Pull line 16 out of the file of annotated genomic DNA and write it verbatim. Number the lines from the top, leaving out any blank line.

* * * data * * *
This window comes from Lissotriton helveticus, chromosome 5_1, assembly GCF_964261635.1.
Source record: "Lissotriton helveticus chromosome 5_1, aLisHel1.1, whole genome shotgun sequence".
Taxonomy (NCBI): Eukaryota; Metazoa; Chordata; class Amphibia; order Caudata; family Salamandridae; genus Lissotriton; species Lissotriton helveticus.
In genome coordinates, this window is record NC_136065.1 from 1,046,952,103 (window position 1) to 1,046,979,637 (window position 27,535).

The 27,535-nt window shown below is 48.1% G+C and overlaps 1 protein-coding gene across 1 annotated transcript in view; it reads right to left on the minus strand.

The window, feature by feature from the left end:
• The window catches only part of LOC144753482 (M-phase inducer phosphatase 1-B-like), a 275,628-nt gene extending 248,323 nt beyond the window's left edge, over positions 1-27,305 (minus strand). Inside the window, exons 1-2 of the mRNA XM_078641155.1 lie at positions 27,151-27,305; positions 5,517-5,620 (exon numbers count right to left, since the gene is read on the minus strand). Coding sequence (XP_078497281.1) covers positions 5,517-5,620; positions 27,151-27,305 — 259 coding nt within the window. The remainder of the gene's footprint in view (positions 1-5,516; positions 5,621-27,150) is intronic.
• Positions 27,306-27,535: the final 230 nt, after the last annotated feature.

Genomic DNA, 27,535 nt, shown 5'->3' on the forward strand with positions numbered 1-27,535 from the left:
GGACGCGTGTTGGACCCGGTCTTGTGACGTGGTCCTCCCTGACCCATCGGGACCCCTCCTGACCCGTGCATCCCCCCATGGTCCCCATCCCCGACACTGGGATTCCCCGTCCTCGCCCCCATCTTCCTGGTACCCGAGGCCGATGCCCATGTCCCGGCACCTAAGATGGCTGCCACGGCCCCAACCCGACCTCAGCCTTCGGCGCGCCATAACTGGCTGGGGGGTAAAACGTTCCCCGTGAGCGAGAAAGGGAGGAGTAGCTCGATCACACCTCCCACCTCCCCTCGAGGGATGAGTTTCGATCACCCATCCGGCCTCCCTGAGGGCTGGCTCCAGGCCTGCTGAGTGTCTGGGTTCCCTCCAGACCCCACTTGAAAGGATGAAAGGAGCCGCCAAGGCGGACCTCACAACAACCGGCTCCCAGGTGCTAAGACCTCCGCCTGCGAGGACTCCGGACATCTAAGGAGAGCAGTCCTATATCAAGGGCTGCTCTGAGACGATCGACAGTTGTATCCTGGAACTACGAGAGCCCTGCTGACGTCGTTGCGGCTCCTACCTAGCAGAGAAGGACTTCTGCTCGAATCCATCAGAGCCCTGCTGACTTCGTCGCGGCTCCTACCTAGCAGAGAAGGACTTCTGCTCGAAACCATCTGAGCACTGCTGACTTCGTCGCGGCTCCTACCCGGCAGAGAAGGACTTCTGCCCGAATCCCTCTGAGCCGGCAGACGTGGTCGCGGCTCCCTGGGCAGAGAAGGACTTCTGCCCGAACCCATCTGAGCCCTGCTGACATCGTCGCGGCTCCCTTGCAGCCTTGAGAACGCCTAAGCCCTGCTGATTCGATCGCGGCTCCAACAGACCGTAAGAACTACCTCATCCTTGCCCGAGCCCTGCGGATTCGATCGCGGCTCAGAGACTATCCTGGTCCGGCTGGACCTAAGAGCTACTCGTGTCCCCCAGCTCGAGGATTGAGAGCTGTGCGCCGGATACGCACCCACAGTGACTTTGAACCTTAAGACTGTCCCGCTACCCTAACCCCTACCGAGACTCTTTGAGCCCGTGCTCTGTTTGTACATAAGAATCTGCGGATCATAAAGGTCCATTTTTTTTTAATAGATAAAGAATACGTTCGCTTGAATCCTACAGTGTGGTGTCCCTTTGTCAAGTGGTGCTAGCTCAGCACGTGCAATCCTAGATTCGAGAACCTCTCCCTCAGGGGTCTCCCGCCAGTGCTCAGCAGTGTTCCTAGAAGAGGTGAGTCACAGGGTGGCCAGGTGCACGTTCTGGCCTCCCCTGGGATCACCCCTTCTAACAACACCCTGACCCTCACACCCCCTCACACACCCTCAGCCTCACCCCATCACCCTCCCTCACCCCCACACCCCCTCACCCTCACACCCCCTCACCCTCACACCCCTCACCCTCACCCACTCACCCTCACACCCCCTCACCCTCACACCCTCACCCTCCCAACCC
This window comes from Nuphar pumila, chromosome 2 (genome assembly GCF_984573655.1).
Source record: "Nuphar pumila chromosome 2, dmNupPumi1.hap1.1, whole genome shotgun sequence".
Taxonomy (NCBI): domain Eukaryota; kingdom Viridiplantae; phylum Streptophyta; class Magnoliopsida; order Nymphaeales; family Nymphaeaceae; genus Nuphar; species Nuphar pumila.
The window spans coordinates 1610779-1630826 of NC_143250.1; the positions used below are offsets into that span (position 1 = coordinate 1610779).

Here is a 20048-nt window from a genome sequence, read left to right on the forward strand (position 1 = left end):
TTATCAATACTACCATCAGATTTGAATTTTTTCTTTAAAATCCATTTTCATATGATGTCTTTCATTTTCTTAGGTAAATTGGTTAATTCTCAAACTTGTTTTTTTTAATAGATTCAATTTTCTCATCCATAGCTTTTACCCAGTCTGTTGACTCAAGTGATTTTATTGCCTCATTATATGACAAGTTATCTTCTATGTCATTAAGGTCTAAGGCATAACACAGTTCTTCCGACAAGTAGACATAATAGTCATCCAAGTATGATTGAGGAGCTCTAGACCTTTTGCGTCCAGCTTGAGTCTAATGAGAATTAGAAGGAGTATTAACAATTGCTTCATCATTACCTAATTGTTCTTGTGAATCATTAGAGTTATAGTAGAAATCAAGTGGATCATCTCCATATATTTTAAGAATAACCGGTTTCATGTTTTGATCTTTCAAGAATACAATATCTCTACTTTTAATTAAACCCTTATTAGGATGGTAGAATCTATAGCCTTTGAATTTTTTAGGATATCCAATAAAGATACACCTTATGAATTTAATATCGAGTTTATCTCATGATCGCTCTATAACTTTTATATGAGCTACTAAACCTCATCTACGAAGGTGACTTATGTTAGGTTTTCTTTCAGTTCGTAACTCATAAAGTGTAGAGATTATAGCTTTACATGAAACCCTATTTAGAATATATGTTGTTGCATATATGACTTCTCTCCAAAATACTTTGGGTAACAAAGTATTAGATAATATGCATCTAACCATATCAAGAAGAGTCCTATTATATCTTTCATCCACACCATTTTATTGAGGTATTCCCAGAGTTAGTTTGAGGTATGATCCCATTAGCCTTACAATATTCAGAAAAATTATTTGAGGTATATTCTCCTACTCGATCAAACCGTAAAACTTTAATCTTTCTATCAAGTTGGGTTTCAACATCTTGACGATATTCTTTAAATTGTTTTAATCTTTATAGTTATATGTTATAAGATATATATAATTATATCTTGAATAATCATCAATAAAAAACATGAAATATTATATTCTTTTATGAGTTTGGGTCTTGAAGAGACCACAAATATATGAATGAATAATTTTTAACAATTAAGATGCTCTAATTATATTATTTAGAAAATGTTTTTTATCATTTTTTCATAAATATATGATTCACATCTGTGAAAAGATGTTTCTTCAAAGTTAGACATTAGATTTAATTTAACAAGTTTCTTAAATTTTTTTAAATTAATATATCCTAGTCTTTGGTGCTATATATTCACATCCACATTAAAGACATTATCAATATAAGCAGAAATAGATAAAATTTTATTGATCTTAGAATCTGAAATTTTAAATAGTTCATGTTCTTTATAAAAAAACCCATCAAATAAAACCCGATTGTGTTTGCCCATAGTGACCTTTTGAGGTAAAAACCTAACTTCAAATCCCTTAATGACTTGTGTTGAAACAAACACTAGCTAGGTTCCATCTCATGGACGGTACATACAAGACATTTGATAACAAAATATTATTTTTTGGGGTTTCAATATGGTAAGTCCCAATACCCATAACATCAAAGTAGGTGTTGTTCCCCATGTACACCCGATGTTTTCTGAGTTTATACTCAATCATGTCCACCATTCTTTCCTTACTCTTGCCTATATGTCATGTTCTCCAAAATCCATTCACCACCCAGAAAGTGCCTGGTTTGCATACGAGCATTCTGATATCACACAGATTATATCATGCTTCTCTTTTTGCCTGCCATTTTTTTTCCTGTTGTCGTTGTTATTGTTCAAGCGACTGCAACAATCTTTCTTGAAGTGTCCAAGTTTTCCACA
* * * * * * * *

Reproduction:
TTATCAATACTACCATCAGATTTGAATTTTTTCTTTAAAATCCATTTTCATATGATGTCTTTCATTTTCTTAGGTAAATTGGTTAATTCTCAAACTTGTTTTTTTTAATAGATTCAATTTTCTCATCCATAGCTTTTACCCAGTCTGTTGACTCAAGTGATTTTATTGCCTCATTATATGACAAGTTATCTTCTATGTCATTAAGGTCTAAGGCATAACACAGTTCTTCCGACAAGTAGACATAATAGTCATCCAAGTATGATTGAGGAGCTCTAGACCTTTTGCGTCCAGCTTGAGTCTAATGAGAATTAGAAGGAGTATTAACAATTGCTTCATCATTACCTAATTGTTCTTGTGAATCATTAGAGTTATAGTAGAAATCAAGTGGATCATCTCCATATATTTTAAGAATAACCGGTTTCATGTTTTGATCTTTCAAGAATACAATATCTCTACTTTTAATTAAACCCTTATTAGGATGGTAGAATCTATAGCCTTTGAATTTTTTAGGATATCCAATAAAGATACACCTTATGAATTTAATATCGAGTTTATCTCATGATCGCTCTATAACTTTTATATGAGCTACTAAACCTCATCTACGAAGGTGACTTATGTTAGGTTTTCTTTCAGTTCGTAACTCATAAAGTGTAGAGATTATAGCTTTACATGAAACCCTATTTAGAATATATGTTGTTGCATATATGACTTCTCTCCAAAATACTTTGGGTAACAAAGTATTAGATAATATGCATCTAACCATATCAAGAAGAGTCCTATTATATCTTTCATCCACACCATTTTATTGAGGTATTCCCAGAGTTAGTTTGAGGTATGATCCCATTAGCCTTACAATATTCAGAAAAATTATTTGAGGTATATTCTCCTACTCGATCAAACCGTAAAACTTTAATCTTTCTATCAAGTTGGGTTTCAACATCTTGACGATATTCTTTAAATTGTTTTAATCTTTATAGTTATATGTTATAAGATATATATAATTATATCTTGAATAATCATCAATAAAAAACATGAAATATTATATTCTTTTATGAGTTTGGGTCTTGAAGAGACCACAAATATATGAATGAATAATTTTTAACAATTAAGATGCTCTAATTATATTATTTAGAAAATGTTTTTTATCATTTTTTCATAAATATATGATTCACATCTGTGAAAAGATGTTTCTTCAAAGTTAGACATTAGATTTAATTTAACAAGTTTCTTAAATTTTTTTAAATTAATATATCCTAGTCTTTGGTGCTATATATTCACATCCACATTAAAGACATTATCAATATAAGCAGAAATAGATAAAATTTTATTGATCTTAGAATCTGAAATTTTAAATAGTTCATGTTCTTTATAAAAAAACCCATCAAATAAAACCCGATTGTGTTTGCCCATAGTGACCTTTTGAGGTAAAAACCTAACTTCAAATCCCTTAATGACTTGTGTTGAAACAAACACTAGCTAGGTTCCATCTCATGGACGGTACATACAAGACATTTGATAACAAAATATTATTTTTTGGGGTTTCAATATGGTAAGTCCCAATACCCATAACATCAAAGTAGGTGTTGTTCCCCATGTACACCCGATGTTTTCTGAGTTTATACTCAATCATGTCCACCATTCTTTCCTTACTCTTGCCTATATGTCATGTTCTCCAAAATCCATTCACCACCCAGAAAGTGCCTGGTTTGCATACGAGCATTCTGATATCACACAGATTATATCATGCTTCTCTTTTTGCCTGCCATTTTTTTTCCTGTTGTCGTTGTTATTGTTCAAGCGACTGCAACAATCTTTCTTGAAGTGTCCAAGTTTTCCACA